Conversely, spring or summer-based symptoms of SAD typically present symptoms that are the opposite of fall or winter SAD, and include:

  • Poor appetite
  • Weight loss
  • Insomnia
  • Restlessness
  • Agitation
  • Anxiety
  • Violent tendencies

The Relationship Between SAD And Substance Use

As our understanding of addiction and mental health continues to progress, we continue to learn more about the relationship between the two. Through years of addiction and mental health-related research, experts in the field have concluded that the presence of a mental health condition increases a person’s likelihood of developing a substance use disorder by nearly 50%, and vice versa.

This relationship between mental illness and addiction can become even more apparent during times of the year in which we experience more stress, whether it be financial, familial, or work-related. For many, this increase in stress typically occurs during the winter months, where holidays, family gatherings, and shorter days can all take a toll on our mental health.

For example, individuals who are experiencing symptoms of SAD are typically lethargic, fatigued, socially withdrawn, and have a loss of interest in activities they usually enjoy. In an attempt to manage these symptoms, people self-medicate and gravitate towards drugs that are stimulating like Cocaine, Methamphetamines, or Ecstasy.

Additionally, during the holidays people can experience depression, anxiety, loneliness, insomnia, sugar cravings, and overeating. As an unhealthy coping strategy, many people reach for alcohol as quick fix to numb the pain, ease the discomfort of social and familial gatherings, help with sleep disturbance, and to satisfy sugar cravings. What people do not realize is that when they ingest more sugar, they create spikes and dips in their blood sugar levels. When blood sugar levels drop below the initial baseline it creates more intense cravings for sugar and/or alcohol.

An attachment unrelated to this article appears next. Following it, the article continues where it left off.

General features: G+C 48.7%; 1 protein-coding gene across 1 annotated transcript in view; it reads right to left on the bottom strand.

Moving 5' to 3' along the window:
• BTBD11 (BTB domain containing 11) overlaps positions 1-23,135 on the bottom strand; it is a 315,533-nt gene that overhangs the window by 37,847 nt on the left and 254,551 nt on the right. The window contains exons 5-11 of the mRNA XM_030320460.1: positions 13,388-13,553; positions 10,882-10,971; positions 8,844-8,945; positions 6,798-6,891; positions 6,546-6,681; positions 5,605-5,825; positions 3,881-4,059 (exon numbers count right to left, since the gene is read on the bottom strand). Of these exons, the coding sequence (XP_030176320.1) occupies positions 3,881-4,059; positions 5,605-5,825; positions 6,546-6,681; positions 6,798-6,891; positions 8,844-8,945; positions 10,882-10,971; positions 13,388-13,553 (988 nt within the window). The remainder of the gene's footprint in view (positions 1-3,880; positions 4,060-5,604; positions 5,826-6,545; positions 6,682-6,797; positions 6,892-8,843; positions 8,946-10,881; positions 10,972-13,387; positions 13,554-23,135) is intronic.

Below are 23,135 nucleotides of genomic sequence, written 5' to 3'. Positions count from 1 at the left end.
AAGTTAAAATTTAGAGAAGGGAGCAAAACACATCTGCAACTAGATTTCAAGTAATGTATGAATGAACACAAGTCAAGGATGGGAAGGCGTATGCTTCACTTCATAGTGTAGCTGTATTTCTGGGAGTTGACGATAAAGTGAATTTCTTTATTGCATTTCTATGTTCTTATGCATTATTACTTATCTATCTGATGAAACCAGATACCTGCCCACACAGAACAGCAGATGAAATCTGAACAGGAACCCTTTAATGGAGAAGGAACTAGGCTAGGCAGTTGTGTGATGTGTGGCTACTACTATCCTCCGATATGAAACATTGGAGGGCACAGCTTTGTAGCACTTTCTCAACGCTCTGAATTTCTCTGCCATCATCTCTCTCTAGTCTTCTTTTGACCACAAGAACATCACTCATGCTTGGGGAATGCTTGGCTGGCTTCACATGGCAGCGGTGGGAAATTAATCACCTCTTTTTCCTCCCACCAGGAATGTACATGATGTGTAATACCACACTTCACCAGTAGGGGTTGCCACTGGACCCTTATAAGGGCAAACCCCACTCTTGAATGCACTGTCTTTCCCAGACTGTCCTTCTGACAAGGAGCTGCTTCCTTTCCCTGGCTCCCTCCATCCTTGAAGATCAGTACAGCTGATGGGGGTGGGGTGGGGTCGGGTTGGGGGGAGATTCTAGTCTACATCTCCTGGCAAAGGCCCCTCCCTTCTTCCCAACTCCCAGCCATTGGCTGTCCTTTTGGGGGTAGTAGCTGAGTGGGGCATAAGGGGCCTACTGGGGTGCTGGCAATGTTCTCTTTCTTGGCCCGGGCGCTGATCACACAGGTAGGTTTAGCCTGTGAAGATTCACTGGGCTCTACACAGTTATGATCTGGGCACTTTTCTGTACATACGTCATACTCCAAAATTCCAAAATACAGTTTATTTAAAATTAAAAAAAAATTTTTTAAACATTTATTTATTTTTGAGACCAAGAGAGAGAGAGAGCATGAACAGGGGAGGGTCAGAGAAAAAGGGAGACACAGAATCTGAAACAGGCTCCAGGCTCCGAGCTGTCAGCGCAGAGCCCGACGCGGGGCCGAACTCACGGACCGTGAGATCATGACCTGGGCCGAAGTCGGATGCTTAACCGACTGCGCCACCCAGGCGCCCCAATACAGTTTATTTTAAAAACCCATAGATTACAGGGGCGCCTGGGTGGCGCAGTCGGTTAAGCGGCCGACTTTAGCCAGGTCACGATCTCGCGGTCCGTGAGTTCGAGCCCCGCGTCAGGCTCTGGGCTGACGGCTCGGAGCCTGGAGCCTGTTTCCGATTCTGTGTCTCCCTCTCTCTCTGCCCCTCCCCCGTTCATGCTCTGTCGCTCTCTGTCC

Mental health providers typically report seeing an influx in new patients around the beginning of the year. While many of these patients are likely the result of New Year’s resolutions, a significant portion of those are people experiencing SAD. Among those seeking treatment for SAD is a growing number of patients who report a co-occurring substance use disorder.

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What Causes SAD?

Researchers do not completely understand the causes of SAD; however, they have discovered the following links:

Decreased Serotonin Levels

People with SAD will typically have reduced levels of serotonin, a brain chemical that helps regulate mood. Sunlight is one of the major ways the body controls serotonin levels; however, in people with SAD, this regulation does not function properly, resulting in decreased serotonin levels in the winter.

Another reason many people with SAD have lower serotonin levels, specifically those with fall or winter SAD, is due to increased time spent indoors. For those living in colder climates, the winter months, combined with the shorter days, limits the amount of outdoor time people have. This means that the body doesn’t produce as much serotonin as it normally would, which can lead to feelings of sadness or loneliness.

Too Much Melatonin

It is believed that people with SAD produce too much melatonin, a hormone that is integral to maintaining the normal sleep-wake cycle. The body makes more melatonin when it is dark and slows production during the daytime. Overproduction of melatonin can increase sleepiness, which can lead to chronic fatigue, lethargy, decreased appetite, and many other symptoms associated with SAD.